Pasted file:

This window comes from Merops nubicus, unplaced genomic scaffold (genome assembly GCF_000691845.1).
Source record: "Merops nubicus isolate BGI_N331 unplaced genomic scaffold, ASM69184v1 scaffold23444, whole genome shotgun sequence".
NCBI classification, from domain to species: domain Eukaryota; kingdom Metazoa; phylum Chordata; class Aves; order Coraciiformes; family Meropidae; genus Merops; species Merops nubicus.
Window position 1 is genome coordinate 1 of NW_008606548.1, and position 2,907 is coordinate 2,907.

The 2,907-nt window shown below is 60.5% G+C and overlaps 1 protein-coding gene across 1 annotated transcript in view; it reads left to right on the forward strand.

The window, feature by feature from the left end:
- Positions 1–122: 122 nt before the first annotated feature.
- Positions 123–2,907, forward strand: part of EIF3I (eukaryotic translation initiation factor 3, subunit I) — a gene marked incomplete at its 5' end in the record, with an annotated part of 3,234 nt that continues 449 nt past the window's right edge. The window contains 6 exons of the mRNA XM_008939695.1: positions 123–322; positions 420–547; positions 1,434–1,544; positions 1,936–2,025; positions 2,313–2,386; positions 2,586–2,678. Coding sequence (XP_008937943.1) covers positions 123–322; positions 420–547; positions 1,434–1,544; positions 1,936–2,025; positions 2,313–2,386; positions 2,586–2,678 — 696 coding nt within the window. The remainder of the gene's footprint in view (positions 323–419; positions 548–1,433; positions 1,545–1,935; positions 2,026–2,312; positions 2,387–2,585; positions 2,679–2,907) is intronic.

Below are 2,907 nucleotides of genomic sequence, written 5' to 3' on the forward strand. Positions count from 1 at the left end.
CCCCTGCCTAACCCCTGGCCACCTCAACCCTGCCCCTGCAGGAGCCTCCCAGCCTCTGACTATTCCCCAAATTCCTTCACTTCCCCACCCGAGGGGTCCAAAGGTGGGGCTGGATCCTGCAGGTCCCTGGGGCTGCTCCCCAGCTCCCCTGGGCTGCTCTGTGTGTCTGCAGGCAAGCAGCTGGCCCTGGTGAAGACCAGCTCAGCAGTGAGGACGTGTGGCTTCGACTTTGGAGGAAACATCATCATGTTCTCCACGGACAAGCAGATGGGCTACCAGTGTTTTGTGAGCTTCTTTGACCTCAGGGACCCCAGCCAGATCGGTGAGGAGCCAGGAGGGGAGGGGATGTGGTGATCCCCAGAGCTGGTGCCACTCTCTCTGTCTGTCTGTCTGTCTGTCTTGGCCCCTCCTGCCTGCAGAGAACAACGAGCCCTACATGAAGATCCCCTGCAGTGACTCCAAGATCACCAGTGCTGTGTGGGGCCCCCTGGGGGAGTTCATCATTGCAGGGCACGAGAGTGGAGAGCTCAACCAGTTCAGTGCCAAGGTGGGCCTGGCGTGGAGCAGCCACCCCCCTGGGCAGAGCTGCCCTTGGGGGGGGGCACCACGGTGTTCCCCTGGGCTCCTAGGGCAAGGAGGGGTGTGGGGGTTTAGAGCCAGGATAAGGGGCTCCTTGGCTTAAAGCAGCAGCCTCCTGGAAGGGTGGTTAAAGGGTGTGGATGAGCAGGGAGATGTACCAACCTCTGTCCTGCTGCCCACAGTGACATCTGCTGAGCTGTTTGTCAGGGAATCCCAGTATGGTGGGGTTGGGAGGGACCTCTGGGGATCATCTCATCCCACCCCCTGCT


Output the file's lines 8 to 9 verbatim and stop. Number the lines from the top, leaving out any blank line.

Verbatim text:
- Positions 123–2,907, forward strand: part of EIF3I (eukaryotic translation initiation factor 3, subunit I) — a gene marked incomplete at its 5' end in the record, with an annotated part of 3,234 nt that continues 449 nt past the window's right edge. The window contains 6 exons of the mRNA XM_008939695.1: positions 123–322; positions 420–547; positions 1,434–1,544; positions 1,936–2,025; positions 2,313–2,386; positions 2,586–2,678. Coding sequence (XP_008937943.1) covers positions 123–322; positions 420–547; positions 1,434–1,544; positions 1,936–2,025; positions 2,313–2,386; positions 2,586–2,678 — 696 coding nt within the window. The remainder of the gene's footprint in view (positions 323–419; positions 548–1,433; positions 1,545–1,935; positions 2,026–2,312; positions 2,387–2,585; positions 2,679–2,907) is intronic.

Below are 2,907 nucleotides of genomic sequence, written 5' to 3' on the forward strand. Positions count from 1 at the left end.